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Lettris is a curious tetris-clone game where all the bricks have the same square shape but different content. Each square carries a letter. To make squares disappear and save space for other squares you have to assemble English words (left, right, up, down) from the falling squares.
Boggle gives you 3 minutes to find as many words (3 letters or more) as you can in a grid of 16 letters. You can also try the grid of 16 letters. Letters must be adjacent and longer words score better. See if you can get into the grid Hall of Fame !
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Tips: browse the semantic fields (see From ideas to words) in two languages to learn more.
The Historical Records Survey (HRS) was a project of the Works Progress Administration New Deal program in the United States. Originally part of the Federal Writers' Project, it was devoted to surveying and indexing historically significant records in state, county and local archives. The official mission statement was the "discovery, preservation, and listing of basic materials for research in the history of the United States."
Organized on November 16, 1935 under the direction of Luther H. Evans, it became an independent division of Federal One in October 1936, and in 1939 became part of the Work Projects Administration Research and Records Program, Professional and Service Division. The program was shut down February 1, 1943.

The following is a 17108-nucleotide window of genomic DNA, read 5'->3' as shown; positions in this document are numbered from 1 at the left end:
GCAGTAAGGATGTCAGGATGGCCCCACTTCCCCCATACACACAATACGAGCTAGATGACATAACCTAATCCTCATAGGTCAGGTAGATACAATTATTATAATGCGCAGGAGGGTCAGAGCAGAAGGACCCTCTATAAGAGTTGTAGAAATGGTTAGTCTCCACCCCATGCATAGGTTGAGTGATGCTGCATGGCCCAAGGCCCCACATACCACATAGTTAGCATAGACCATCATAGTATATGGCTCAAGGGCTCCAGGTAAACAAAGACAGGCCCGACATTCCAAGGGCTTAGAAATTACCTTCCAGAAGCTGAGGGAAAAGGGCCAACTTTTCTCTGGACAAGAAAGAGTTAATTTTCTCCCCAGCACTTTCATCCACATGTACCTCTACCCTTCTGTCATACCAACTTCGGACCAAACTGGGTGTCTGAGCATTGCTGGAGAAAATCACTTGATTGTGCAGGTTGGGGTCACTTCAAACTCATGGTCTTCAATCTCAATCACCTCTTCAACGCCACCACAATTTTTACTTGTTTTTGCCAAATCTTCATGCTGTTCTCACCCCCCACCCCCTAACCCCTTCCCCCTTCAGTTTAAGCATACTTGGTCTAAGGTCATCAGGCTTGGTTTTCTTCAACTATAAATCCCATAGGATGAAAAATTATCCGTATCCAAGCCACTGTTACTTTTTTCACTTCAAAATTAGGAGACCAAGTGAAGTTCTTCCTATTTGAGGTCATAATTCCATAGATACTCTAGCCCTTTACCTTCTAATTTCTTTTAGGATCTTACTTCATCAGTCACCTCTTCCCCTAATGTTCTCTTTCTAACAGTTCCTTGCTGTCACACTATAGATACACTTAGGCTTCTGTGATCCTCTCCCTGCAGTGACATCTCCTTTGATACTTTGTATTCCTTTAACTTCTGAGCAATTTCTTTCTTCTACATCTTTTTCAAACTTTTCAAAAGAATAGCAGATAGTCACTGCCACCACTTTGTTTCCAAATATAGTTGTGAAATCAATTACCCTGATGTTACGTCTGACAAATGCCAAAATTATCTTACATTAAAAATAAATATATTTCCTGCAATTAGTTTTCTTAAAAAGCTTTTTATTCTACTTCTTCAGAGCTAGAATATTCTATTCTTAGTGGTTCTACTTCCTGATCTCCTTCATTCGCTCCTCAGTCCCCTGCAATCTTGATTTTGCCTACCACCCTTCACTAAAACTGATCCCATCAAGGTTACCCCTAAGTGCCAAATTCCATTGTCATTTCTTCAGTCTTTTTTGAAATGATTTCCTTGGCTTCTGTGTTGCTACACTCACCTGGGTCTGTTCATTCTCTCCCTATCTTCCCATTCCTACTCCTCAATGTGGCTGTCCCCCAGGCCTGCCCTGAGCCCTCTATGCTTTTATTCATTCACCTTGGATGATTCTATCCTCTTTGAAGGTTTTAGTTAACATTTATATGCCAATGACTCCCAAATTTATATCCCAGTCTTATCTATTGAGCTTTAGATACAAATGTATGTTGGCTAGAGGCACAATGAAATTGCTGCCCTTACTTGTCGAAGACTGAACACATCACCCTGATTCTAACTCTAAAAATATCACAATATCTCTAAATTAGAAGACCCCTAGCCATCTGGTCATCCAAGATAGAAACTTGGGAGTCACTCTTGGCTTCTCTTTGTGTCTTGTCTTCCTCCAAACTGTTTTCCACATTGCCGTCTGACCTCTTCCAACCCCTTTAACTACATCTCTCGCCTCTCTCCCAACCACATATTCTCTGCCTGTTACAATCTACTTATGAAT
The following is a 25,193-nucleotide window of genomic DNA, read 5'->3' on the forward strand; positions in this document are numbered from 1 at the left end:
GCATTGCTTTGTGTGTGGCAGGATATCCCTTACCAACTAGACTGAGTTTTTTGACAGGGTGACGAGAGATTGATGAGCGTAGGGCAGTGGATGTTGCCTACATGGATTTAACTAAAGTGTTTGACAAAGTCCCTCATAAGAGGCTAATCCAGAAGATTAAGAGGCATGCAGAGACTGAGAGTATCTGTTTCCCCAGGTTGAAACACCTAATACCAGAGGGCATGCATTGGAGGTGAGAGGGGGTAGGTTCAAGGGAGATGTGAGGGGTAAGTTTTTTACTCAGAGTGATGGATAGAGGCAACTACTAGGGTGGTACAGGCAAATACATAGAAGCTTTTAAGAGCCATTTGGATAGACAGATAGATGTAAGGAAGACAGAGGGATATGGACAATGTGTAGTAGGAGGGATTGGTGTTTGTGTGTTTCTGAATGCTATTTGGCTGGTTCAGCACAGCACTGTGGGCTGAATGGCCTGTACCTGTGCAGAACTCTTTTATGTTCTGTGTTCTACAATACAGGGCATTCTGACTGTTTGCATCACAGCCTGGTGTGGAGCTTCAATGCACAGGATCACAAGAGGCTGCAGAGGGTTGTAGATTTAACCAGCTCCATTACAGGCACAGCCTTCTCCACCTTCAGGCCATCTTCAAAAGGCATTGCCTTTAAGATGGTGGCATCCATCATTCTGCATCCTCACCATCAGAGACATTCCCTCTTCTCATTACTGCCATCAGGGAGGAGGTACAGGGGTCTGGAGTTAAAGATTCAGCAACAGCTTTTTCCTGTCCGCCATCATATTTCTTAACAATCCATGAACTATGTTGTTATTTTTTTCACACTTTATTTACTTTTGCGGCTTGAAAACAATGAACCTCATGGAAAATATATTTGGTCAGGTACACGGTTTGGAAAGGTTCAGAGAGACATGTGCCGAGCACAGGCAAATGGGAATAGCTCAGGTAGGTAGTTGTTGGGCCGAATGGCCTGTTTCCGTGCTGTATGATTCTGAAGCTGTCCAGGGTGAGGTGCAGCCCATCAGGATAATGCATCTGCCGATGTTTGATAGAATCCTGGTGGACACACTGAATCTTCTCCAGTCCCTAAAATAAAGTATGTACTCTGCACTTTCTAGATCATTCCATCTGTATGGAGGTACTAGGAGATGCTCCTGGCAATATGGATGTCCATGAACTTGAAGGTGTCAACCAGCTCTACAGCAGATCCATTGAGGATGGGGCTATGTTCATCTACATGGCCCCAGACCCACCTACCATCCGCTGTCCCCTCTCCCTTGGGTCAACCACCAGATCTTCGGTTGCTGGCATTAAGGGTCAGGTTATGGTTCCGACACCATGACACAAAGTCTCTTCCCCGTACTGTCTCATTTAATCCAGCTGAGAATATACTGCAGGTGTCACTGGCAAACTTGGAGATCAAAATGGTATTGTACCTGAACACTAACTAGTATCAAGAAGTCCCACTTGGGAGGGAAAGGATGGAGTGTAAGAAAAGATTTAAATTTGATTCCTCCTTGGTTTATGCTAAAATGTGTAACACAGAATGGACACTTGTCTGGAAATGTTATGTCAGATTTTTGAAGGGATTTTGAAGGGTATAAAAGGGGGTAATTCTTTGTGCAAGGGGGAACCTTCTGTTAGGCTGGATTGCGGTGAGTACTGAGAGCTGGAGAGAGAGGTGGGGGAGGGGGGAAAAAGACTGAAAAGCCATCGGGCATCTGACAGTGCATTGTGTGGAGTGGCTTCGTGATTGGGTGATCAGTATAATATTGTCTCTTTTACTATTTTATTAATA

In 1939 the federal government handed off the program's activities to willing state governments. Because of the program's short lifespan, many of the indexes were not published and remain in only piecemeal form in local and state record repositories.
The HRC, headquartered in Washington, D.C., was organized into subdivisions (regional, state, district) and much of the work was done at the behest of the National Archives and Records Administration or state archive agencies. The HRS sometimes cooperated with the Daughters of the American Revolution and other volunteer groups with an interest in local history and genealogy.
Among their accomplishments were the soundex indexes for the several of the states for several of the late 19th-century U.S. Censuses (1880, 1900, 1910, 1920), indexes of vital statistics, book indexes, bibliographies, cemetery indexes and newspaper indexes, the American Imprints Inventory, the Atlas of Congressional Roll Calls Project, a historical index of American musicians, surveys of portraits in public buildings, maritime records, a history of grazing, a food history project called America Eats, and a necessary survey of the federal Archives—NARA itself had been established only in 1934.
The HRS was generally considered the most efficient and inexpensive of the Federal One projects.